12 Little Needle Cases

September: Reticella, the finished piece

A blog describing how I chose this pattern and some historical background on reticella can be found here. These last few months have been difficult on a personal level. I lost one of my biggest patrons due to illness, one of my best friend received devastating health related news, and the plague continues on despite… Continue reading September: Reticella, the finished piece

12 Little Needle Cases

August: St. Catherine in her Golden Splendor

There have been four posts thus far about this tiny needle case. In the first, I discussed my plans for the needle case including drafting the pattern and selection of materials. In the second I marveled at how long a split stitch face takes to stitch. In the third, I discussed in detail the way… Continue reading August: St. Catherine in her Golden Splendor

12 Little Needle Cases

June: Free Embroidery Progress and Change of Plans

As you may recall, my June Embroidery is a free embroidery project. I chose to go the path of opus anglecanum and combine both split stitch and goldwork to create a little needle case of St. Catherine. However, both of these types of stitching are incredibly time consuming, and I have decided to split this… Continue reading June: Free Embroidery Progress and Change of Plans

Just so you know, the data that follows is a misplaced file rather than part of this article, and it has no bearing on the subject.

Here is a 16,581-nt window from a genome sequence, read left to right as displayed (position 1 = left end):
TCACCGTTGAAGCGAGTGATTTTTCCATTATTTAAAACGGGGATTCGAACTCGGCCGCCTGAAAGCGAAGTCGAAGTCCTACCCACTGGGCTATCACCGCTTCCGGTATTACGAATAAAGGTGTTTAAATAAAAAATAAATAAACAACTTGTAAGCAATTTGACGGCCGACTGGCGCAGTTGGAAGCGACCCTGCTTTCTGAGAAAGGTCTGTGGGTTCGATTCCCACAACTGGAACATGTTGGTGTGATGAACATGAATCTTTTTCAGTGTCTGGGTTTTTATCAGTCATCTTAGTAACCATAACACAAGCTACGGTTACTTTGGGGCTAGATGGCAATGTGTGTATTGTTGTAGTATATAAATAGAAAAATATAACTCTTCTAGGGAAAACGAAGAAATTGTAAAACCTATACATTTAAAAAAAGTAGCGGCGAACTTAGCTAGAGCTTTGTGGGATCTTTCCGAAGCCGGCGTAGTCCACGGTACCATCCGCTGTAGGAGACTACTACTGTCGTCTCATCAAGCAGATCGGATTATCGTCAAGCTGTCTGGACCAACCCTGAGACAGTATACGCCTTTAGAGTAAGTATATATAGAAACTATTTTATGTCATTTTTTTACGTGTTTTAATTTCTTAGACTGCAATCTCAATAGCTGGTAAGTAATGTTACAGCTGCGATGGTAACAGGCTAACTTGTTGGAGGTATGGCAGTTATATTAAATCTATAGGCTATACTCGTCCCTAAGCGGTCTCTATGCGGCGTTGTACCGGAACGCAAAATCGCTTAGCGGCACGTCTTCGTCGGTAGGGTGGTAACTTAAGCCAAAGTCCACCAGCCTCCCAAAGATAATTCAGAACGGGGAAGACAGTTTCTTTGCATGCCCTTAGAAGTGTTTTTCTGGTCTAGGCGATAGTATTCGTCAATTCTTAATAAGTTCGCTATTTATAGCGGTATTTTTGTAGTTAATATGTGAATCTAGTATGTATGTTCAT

Projects · Small Projects

German Brick Stitch a Major Embroidery Project

Sometimes a style of doing something hits you over your head and says I WILL BE YOUR FAVORITE THING. It often comes out of no where. I have never been someone interested in needle point. I have made a few piece over the years that covered the entire canvas. One was a crane needle point… Continue reading German Brick Stitch a Major Embroidery Project

12 Little Needle Cases

April: Couched and Laid Work Pattern

When I think of Couched and Laid work, I think of the Bayeux Tapestry. This tapestry is a very long rectangular tapestry that depicts the story of the Norman Conquest and was embroidered sometime in the late 1000s! Legend suggests it was embroidered by the Queen and her ladies, but it was probably the work of professional embroiders and commissioned by Bishop Odo (William the Conqueror's half brother).